The 47th annual Bassmaster Classic will kick off at Lake Hartwell next week, bringing with it competitive excitement and agony, along with fan enthusiasm, like no other bass tournament in the world. I've attended nearly every Classic over the last two decades and wouldn't miss a Hartwell championship for anything, as the host city of Greenville rolls out Southern hospitality seldom seen these days, and - as my veteran trade show buddies can attest - features the best coconut ice cream in the world. Count me in.

This will be the third Classic held at Hartwell since 2008. And while I'd prefer that towns like Greenville host every year, perhaps we need to revisit the importance of the venue chosen.

To back up, chosen is probably the wrong word. Negotiated would more closely fit the method used to agree upon a Classic location, and rightfully so. While I've never been behind the scenes in the B.A.S.S. or FLW war room, one could assume the primary hurdle lies in convincing a championship host city of the economic gain associated with the tournament. We've heard a little more public rumbling here recently - as B.A.S.S. recently published an estimated economic gain exceeding $20 million to Greenville - but how accurate are the numbers?

One thing I can tell you as an attendee and observer: I spend a bunch of money at the Classic – hotels clearing out most of the budget nowadays – and I'm not alone. In addition, the Classic Outdoor Expo has become the only game in town for bass junkies and continues to build steam despite retail changes fizzling out most other consumer shows.

An any rate, it's not surprising that the major tournament organizations often return to familiar venues for their championship events. Host cities like Greenville recognize the tournament value because they've experienced it before. Relationships are already in place and vendors and attendees feel more at home.

Such repeats are nothing new. Several towns have hosted the Classic more than three times - often in back to back years - and, for a decade in the early 1990s, three hosts booked nine events.

And it's safe to assume that the negotiations behind securing a Classic often come as multi-year packages, possibly for additional championships or regular-season tournaments, along with extra care and promotion within the B.A.S.S. press. I get that. I'm good with it.

But what about the competition itself? How much do repeat venues change the overall outcome of the Classic? I have my theories, and they're probably not what you think.

Back in the olden days, it was thought that local fishermen had the upper hand in bass tournaments, and for some time this was true. The Classic, however, always seemed to even the field, likely due to both the competitive pressure and the tight schedule competitors kept. In fact, if my memory serves me correctly, it wasn't until recently that a Classic angler took down the title in his home state; I'm remembering Boyd Duckett in '07. However, in the last four years, three champions won at home.

So what's changed? My theory is that we're seeing a resurgence of past competitive advantage. History repeating itself, if you will.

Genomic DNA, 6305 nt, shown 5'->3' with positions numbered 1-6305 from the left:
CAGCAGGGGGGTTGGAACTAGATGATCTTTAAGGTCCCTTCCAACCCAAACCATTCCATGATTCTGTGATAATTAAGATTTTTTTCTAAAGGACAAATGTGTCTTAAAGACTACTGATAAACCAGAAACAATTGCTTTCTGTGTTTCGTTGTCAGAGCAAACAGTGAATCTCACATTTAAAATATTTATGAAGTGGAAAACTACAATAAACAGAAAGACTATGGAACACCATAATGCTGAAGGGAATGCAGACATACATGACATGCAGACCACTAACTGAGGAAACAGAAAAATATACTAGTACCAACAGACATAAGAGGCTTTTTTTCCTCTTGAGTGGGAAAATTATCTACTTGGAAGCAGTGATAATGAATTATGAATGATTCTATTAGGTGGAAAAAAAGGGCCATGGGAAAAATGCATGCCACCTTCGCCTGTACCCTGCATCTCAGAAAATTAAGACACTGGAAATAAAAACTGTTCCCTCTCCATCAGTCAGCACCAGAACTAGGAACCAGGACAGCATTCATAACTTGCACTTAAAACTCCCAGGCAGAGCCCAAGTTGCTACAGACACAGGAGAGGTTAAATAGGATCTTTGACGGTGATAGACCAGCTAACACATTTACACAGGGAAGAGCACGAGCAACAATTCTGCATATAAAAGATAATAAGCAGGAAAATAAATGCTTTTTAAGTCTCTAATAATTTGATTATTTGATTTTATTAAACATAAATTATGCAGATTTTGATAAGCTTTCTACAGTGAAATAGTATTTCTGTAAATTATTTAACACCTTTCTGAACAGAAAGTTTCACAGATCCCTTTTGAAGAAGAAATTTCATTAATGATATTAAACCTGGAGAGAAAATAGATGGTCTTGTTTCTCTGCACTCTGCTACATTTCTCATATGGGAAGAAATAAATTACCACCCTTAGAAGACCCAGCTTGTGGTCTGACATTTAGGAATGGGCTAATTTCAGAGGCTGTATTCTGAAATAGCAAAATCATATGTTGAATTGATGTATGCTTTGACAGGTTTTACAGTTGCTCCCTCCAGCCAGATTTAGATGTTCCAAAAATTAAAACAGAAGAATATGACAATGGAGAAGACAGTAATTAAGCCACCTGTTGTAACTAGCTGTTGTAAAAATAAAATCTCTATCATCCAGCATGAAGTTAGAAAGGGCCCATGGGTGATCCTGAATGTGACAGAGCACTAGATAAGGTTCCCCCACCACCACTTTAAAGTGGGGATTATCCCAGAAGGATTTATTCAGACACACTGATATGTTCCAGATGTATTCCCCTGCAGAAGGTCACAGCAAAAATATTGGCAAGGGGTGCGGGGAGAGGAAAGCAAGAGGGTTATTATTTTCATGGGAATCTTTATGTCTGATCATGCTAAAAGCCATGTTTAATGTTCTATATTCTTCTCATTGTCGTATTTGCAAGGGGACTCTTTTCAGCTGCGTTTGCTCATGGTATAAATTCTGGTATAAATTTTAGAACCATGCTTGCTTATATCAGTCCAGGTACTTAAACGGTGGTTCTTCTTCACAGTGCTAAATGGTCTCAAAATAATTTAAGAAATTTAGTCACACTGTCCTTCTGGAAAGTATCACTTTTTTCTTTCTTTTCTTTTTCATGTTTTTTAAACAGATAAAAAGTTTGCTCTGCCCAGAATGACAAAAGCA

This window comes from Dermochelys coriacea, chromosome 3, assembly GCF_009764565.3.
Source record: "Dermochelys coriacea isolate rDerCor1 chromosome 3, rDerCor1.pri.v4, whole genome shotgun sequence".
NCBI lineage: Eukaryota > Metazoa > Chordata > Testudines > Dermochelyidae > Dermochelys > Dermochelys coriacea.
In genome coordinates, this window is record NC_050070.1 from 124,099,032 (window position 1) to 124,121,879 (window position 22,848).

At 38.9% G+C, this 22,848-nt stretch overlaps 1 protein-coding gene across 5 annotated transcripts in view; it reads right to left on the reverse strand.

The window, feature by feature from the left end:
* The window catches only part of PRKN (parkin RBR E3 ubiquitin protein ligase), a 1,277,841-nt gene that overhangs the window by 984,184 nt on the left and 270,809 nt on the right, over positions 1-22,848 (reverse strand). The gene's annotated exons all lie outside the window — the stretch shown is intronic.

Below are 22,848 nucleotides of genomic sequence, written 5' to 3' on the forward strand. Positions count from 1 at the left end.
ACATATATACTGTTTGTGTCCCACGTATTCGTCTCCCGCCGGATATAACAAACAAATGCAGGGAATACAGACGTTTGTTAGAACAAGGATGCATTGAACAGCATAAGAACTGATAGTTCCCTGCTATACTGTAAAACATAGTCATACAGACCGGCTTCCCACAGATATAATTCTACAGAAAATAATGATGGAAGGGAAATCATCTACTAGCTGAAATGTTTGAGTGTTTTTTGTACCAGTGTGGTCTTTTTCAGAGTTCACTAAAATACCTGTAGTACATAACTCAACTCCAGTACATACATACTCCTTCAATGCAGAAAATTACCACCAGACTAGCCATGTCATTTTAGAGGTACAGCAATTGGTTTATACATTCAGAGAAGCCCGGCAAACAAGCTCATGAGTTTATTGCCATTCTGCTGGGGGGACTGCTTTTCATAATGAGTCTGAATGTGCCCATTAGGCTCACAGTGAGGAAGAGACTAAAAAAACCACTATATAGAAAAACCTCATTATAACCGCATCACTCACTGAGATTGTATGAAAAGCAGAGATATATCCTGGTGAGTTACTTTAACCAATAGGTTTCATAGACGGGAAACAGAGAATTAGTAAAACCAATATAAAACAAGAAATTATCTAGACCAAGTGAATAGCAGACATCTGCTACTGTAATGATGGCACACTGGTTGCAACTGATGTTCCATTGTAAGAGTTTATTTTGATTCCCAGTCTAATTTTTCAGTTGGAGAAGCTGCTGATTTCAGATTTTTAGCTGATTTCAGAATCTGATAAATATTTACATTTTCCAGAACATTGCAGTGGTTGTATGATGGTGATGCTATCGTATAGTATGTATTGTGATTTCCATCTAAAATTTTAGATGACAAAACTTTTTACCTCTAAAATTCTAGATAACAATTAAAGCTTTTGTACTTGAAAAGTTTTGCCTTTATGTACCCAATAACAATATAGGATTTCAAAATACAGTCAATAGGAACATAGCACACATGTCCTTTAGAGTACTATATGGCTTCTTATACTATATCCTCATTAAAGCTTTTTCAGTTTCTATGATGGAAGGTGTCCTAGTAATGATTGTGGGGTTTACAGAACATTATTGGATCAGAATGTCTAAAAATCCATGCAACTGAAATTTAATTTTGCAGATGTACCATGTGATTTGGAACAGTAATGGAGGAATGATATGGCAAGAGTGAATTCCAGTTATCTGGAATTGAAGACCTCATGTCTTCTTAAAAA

Looking back at our previous argument, it seemed a local favorite could never get over the hump. Woo Daves was the most famous example of this: Despite ravenous fans outnumbering any in bass fishing history, screaming his name from the rafters, Woo fell just short in back-to-back-to-back attempts in Richmond in the late '90s. The pressure, the media, the fans; it was all just too much to overcome.

For some time, that principle carried weight. However, today's Classics are different. The event has become nearly impossible to win unless an angler - likely armed with decades of experience and knowledge of a particular region or body of water - goes out and has the best fishing day of his tournament career.

Think about it. The nearly impossible fairy-tale endings - those that I've joked appear to be scripted by B.A.S.S. itself - those have become commonplace in world championship events. The reason, I argue, is that the competitors and their equipment are now so good, so advanced beyond anything we've seen, capable of operating at the highest levels for these career-making events, that only the anglers with substantial regional history have even a chance of winning.

Now one could argue that these repeat events, where competitors visit the same fishery two or three times in as many years, would, again, even things out. But it goes beyond that. Today, winners are intimately familiar with the water and are able to combine that knowledge with the ability to overcome pressure and excel at the highest level of competition.

We saw it with Casey Ashley's deep-water blueback bite, we saw it with Edwin Evers's last-minute charge to perfect water, and, on the FLW side, we saw it with Justin Atkins' cane-pile magic.

Things continue to change as our sport advances. While I always acknowledge the power of any pro winning any given week, like Rick Clunn on the St. Johns or Clark Wendlandt at the Potomac, the world championships are now different.

Next week, I'll give my annual Classic winner prediction that will likely match my new "best professional local" mindset.

But with a surprise thrown in.

(Joe Balog is the often-outspoken owner of Millennium Promotions, Inc., an agency operating in the fishing and hunting industries. A former Bassmaster Open and EverStart Championship winner, he's best known for his big-water innovations and hardcore fishing style. He's a popular seminar speaker, product designer and author, and is considered one of the most influential smallmouth fishermen of modern times.)